17. 35. <ul><li>Abductive Reasoning </li></ul><ul><ul><li>Example: </li></ul></ul><ul><ul><ul><li>All cats die. </li></ul></ul></ul><ul><ul><ul><li>Socrates is dead. </li></ul></ul></ul><ul><ul><ul><li>Therefore, Socrates is a cat. </li></ul></ul></ul>
  18. 36. <ul><li>Abductive Reasoning = Creativity </li></ul>
  19. 37. <ul><li>The dirty little secret </li></ul><ul><li>of innovative design. </li></ul>
  20. 38. “ When I do a design project, I begin by listening carefully to you as you talk about your problem and read whatever background material I can find that relates to the issues you face. If you're lucky, I have also accidentally acquired some firsthand experience with your situation. Somewhere along the way an idea for the design pops into my head from out of the blue. I can't really explain that part; it's like magic. Sometimes it even happens before you have a chance to tell me that much about your problem! Now, if it's a good idea, I try to figure out some strategic justification for the solution so I can explain it to you without relying on good taste you may or may not have. Along the way, I may add some other ideas, either because you made me agree to do so at the outset, or because I'm not sure of the first idea. At any rate, in the earlier phases hopefully I will have gained your trust so that by this point you're inclined to take my advice. I don't have any clue how you'd go about proving that my advice is any good except that other people – at least the ones I've told you about – have taken my advice in the past and prospered. In other words, could you just sort of, you know... trust me?” – Michael Beirut, Pentagram/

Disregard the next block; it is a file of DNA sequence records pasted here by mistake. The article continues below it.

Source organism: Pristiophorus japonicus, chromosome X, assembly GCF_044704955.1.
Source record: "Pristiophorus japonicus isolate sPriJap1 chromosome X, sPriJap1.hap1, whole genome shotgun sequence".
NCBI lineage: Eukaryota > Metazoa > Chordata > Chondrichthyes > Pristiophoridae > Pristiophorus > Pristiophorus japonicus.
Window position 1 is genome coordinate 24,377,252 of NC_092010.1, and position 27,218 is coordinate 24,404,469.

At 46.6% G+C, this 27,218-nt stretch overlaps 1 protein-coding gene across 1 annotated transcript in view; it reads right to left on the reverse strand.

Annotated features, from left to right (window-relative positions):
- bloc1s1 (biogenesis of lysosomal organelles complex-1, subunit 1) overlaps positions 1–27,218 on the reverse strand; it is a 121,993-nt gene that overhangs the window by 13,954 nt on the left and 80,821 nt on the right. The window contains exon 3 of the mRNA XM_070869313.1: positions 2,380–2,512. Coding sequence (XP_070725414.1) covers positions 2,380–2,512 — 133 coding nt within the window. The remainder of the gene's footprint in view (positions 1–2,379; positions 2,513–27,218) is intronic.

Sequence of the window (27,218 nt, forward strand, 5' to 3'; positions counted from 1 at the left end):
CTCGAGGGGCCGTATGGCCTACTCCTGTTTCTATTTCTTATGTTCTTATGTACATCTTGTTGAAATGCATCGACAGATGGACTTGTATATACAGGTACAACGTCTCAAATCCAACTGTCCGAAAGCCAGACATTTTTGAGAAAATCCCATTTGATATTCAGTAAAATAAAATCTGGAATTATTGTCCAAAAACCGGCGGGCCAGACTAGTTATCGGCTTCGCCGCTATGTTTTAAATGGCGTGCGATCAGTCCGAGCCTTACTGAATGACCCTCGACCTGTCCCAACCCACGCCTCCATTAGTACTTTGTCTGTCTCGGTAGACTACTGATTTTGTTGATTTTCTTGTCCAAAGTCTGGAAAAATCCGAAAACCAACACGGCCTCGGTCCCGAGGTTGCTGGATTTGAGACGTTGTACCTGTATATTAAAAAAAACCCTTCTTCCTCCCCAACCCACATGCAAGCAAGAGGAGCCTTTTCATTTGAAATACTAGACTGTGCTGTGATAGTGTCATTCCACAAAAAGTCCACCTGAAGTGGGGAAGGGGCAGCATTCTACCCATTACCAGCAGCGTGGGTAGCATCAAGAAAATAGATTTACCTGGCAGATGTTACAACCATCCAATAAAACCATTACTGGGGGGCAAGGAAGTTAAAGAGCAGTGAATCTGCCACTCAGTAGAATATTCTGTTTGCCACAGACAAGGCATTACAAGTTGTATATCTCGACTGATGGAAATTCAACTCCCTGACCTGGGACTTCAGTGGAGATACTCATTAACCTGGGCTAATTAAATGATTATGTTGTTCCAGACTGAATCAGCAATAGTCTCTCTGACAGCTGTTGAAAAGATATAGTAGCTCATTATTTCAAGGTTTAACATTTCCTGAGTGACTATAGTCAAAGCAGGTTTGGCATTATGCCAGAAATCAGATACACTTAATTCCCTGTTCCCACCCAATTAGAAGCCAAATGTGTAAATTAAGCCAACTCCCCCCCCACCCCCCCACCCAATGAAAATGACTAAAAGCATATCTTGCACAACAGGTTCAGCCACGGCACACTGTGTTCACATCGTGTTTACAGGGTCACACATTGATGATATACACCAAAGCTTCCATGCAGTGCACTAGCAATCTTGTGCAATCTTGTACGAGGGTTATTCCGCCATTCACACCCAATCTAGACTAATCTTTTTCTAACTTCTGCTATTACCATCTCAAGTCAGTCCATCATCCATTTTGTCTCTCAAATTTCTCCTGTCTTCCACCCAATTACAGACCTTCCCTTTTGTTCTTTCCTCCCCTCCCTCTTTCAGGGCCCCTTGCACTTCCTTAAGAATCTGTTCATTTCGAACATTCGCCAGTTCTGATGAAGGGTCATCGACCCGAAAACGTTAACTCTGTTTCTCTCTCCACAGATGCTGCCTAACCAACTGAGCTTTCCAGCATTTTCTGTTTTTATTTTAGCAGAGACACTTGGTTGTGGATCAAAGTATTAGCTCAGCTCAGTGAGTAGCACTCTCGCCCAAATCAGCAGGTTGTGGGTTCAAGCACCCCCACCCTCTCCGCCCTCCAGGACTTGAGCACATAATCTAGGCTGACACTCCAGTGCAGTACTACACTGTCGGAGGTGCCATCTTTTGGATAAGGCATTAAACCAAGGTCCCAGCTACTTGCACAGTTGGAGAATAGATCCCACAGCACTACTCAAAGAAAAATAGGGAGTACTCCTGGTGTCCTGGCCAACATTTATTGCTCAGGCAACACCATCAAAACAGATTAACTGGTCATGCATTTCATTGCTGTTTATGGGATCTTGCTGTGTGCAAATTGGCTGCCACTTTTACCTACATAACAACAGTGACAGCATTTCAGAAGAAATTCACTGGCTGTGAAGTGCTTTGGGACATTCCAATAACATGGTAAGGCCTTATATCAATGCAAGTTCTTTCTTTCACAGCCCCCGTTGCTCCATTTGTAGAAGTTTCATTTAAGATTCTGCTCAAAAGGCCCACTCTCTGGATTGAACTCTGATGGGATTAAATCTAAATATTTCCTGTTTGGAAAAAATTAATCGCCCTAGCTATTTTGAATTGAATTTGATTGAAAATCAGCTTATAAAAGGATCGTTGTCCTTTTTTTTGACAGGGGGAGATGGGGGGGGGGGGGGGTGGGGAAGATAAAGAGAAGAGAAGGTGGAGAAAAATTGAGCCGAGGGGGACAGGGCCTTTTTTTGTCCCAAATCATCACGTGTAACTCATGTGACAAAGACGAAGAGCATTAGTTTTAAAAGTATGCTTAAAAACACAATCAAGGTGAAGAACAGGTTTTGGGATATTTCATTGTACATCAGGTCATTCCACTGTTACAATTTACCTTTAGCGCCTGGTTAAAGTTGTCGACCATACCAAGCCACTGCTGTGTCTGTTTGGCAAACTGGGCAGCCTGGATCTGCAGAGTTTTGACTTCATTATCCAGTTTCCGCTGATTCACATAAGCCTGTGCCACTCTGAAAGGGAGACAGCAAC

21. 39. <ul><li>It’s not a miracle… </li></ul>
  22. 40. <ul><li>It’s Design Thinking </li></ul><ul><ul><li>“ The most fundamental difference between [design and science] is that design thinking deals primarily with what does not yet exist ; while scientists deal with explaining what is. That scientists discover the laws that govern today's reality, while designers invent a different future is a common theme. Thus, while both methods of thinking are hypothesis-driven, the design hypothesis differs from the scientific hypothesis.” </li></ul></ul><ul><ul><li>- Jeanne Liedtka, Strategy as Design </li></ul></ul>
  23. 41. <ul><li>Pattern Languages </li></ul>
  24. 43. <ul><li>Pattern Language </li></ul><ul><ul><li>“ A pattern language is a structured method of describing good design practices within a particular domain.” </li></ul></ul><ul><ul><li>– Wikipedia </li></ul></ul>
  25. 44. <ul><li>Pattern Language: Structure </li></ul><ul><ul><li>Name </li></ul></ul><ul><ul><li>Problem Description (often including the Context for the pattern) </li></ul></ul><ul><ul><li>Pattern for a Solution </li></ul></ul><ul><ul><li>Discussion and Examples </li></ul></ul><ul><ul><li>Cross-references (links) for other related patterns </li></ul></ul>